Being locked in your head makes it hard to be social. I should know.
If I was around people I didn’t know, I would feel like an unwelcome stranger. I looked perfectly calm, but inside I was clenched up in a thousand ways.
I would think, “I don’t belong here. No one wants to hear what I have to say.” And at its worst, I’d say to myself, “I’m not even a real person.” It was a slippery slope.
I would come to realize later that I was going in the wrong direction. I needed to be charging forward, not shrinking backward. The feelings building up were the result of a self-fulfilling prophecy.
The solution to this problem doesn’t feel like the solution when you’re in the moment. It feels like the opposite of what you should do, actually. But here’s the truth: You don’t find salvation from social anxiety in your mind. You find it out in the world.
What's in Your Head?
If you’ve ever gotten to this point, then you know what it’s like to feel trapped. But trapped where? You’re not bound to anything. No one’s stopping you from speaking.
I’m talking about being “in your head.”
You’re trying to control, manage, and facilitate the input you’re getting from the environment, but all that overthinking is only making you feel vulnerable and confused.
Your head is the place you retreat to when your environment becomes too oppressive. And the more time you spend in there, the more oppressive, overwhelming, and hostile, the world outside is going to feel.
In your head, fear can distort your reality and self-perception. Being introverted is one thing, but being in your head is something different, especially when you’re using it as a place to hide. The more you think, the more cut-off you feel. It’s like digging your own grave.
First, you need to realize you’re the cause of this isolation. You’re suffocating yourself by running from what’s around you, and you need air. To get air, you need to creep out of your head one step at a time.
First an Inch, Then a Mile
Stepping out of your head won’t feel like a step. It’ll feel like a leap. But it’s a leap you have to make if you want this to stop.
This doesn’t mean you have to start screaming and hopping around before you can feel socially comfortable (unless that’s your thing). Baby steps first.
The point of all this is to shake you loose and warm you up for being social. These small actions alleviate the pressure you’re feeling, and they allow for cracks of light to poke through the darkness in your mind. You’ll probably have to do several of these before you start feeling better.
Here are some ways to get the ball rolling. For context, let’s say you’re at a party:
- Give a Compliment
Say something sincere. It can’t hurt.
- Ask a Meaningful Question
Again, it has to be sincere. This prompts people to talk about themselves, which can lead to other opportunities to make comments and connect, in addition to them doing some of the social legwork.
- Hop in an Activity
Volunteer to join in an activity that’s going on. You don’t even have to talk while you do it. You can just do it. The idea is to participate, so you can give yourself a chance to start saying things organically.
- Chime In
Be willing to be seen. That’s the scariest part of all this. But giving your honest opinion in a conversation can be empowering, and it can bring you closer to others if they resonate with what you have to say.
The Benefits of Not Being In Your Head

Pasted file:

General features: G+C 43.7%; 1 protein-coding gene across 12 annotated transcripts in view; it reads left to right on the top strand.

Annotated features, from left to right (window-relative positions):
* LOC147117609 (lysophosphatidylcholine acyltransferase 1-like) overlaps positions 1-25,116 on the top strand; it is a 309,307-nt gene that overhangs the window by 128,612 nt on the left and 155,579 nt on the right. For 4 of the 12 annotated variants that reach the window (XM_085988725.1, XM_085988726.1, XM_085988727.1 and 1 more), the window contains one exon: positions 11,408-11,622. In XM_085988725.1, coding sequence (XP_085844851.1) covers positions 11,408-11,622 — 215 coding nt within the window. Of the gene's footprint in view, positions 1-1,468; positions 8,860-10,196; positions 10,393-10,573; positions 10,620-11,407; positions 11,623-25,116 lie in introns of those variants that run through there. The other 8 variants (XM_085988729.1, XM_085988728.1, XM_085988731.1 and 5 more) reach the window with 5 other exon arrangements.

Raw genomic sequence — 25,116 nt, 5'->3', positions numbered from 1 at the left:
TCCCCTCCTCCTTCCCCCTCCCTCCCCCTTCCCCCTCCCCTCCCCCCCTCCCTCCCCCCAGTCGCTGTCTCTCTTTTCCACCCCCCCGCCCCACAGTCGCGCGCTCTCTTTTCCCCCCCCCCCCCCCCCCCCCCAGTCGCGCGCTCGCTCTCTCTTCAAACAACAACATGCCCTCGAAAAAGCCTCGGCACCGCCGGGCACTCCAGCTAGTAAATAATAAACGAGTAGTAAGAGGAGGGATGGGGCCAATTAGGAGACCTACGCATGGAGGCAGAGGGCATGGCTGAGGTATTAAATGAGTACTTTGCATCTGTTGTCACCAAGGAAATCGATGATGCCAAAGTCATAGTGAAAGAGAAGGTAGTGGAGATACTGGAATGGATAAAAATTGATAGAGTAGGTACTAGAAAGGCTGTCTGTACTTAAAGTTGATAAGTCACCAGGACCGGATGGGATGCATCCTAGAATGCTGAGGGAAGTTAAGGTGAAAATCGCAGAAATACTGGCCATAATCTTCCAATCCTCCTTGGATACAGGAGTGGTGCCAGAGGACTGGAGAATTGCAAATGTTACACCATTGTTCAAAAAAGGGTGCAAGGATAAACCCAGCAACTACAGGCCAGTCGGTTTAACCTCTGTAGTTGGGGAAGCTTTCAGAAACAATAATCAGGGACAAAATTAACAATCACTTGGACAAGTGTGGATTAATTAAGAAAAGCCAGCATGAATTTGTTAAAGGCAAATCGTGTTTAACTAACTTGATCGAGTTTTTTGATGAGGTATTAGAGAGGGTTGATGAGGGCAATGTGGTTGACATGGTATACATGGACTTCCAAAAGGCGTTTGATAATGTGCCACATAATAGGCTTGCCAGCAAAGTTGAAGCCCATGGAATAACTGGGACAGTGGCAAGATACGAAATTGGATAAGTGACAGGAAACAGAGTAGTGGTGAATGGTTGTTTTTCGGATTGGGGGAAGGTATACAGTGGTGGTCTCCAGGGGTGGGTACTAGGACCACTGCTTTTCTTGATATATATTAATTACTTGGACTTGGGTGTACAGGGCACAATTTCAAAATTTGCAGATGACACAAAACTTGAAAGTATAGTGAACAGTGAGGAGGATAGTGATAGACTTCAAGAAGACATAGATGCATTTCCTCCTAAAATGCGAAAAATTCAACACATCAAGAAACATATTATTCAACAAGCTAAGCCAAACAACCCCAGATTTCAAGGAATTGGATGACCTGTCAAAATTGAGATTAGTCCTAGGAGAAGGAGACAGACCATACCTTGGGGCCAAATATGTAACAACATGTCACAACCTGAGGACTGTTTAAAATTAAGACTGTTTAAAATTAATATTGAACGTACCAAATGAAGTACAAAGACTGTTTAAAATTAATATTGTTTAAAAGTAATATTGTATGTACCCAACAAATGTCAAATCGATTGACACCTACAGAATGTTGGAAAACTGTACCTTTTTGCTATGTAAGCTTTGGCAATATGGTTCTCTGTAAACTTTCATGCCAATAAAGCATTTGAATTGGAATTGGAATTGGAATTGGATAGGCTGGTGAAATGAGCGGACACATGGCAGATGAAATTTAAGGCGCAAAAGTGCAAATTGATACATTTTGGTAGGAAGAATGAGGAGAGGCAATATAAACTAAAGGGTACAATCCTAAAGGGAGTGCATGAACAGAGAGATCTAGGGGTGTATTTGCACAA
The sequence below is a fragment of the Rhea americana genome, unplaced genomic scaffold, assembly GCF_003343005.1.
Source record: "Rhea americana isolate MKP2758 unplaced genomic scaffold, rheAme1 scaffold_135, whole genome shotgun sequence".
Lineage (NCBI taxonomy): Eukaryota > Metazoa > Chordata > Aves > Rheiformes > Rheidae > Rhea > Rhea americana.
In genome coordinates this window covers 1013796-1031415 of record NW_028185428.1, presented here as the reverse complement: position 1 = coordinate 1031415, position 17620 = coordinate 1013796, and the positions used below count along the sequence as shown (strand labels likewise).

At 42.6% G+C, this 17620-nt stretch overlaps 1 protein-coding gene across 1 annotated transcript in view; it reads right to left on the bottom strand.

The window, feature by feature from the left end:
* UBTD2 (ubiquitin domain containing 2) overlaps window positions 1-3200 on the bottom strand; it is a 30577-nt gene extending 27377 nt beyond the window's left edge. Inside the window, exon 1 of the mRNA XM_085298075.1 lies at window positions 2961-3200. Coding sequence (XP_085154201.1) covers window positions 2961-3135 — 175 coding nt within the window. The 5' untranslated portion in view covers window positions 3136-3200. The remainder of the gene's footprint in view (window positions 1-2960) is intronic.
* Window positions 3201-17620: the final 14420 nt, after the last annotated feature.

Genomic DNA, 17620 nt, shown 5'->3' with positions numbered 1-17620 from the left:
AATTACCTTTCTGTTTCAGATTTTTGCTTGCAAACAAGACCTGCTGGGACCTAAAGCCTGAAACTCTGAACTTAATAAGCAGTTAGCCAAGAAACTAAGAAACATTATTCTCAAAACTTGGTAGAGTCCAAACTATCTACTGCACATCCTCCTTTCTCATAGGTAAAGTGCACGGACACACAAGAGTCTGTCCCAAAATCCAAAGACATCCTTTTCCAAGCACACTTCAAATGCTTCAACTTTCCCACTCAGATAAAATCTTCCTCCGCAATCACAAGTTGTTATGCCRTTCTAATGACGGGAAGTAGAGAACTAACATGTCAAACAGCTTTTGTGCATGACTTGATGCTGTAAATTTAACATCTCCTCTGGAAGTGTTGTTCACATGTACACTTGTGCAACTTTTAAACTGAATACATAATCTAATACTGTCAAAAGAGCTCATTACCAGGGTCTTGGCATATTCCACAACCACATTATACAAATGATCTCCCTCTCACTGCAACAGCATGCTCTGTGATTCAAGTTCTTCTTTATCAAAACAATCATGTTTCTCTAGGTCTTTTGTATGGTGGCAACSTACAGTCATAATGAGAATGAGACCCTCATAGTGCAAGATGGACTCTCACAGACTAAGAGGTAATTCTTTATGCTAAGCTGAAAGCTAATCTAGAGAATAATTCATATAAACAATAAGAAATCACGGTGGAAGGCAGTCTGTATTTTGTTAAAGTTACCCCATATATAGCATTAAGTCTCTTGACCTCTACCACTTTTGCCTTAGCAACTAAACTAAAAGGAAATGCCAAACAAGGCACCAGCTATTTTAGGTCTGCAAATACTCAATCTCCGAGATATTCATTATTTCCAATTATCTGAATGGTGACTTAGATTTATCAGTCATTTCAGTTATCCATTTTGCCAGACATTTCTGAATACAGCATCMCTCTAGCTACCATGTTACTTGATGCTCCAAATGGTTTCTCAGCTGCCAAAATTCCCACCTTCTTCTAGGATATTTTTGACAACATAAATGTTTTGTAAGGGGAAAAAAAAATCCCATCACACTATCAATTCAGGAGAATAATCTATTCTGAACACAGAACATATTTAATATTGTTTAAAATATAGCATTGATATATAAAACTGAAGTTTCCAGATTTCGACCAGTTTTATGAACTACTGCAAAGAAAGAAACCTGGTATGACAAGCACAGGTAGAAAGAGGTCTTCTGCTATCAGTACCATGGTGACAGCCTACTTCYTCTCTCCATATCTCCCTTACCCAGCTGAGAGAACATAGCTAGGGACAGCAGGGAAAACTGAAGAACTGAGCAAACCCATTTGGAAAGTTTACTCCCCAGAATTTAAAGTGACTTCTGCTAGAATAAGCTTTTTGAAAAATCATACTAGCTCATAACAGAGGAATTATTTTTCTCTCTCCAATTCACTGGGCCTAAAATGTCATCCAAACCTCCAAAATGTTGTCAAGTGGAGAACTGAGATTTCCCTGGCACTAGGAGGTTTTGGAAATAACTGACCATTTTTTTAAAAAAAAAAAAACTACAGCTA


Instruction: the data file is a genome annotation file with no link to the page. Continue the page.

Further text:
I keep having to relearn this lesson myself, but there are tangible benefits to these little leaps.
Each jump into being social alleviates the oppressive feeling. Your environment seems less hostile the more you connect with people in these micro ways.
You start to feel freer, more understood, and more comfortable. The bleak thoughts you were having before can start to dissipate, almost like they were an illusion the entire time.
This doesn’t mean everyone is going to be nice to you. But even a jolt of rudeness can wake you up from your headspace. Think of it as diving into cold water. It’s tough at first, but then you adjust to it.
This is what I try to remember:
Expressing yourself in any capacity is therapeutic.
Especially when it connects you to others.
According to an article titled, The Connection Prescription: Using the Power of Social Interactions and the Deep Desire for Connectedness to Empower Health and Wellness by The American Journal of Lifestyle Medicine, being social works miracles:
…it is evident that social connection has substantial impacts in many categories of health from weight management, diabetes, cardiovascular disease, cancer, and depression. Some psychiatrists go so far as comparing social connection to vitamins: “just as we need vitamin C each day, we also need a dose of the human moment — positive contact with other people.”
You can feel this when you step out of your head and immerse yourself in another person. You realize that you were never a stranger. You were just a person among people. You might be different than them, but that doesn’t mean they’re above you, or that you’re unworthy to be in their presence.
Other people don’t determine what you’re worth, or how you should feel.
Life Happens Outside
Getting out of your head takes repetition and finessing, but once you start, you can feel the momentum. You might even catch yourself laughing, being charming, and genuinely having a good time. This momentum is where the magic is.
Once you’re out, you feel a kind of floatiness. And slowly, you start opening up to more people. We all need to take leaps like this if we’re going to have any hope of connecting with each other.
The long-term goal is to not feel oppressed by any environment. You dictate the vibe, instead of the vibe dictating you. But one step at a time, right?
The more you stay isolated in your mind, the more the fear consumes you. And this doesn’t just affect a person trying to be social. It affects anyone who’s keeping their pain to themselves. Speak. Admit. Participate.
It makes a difference.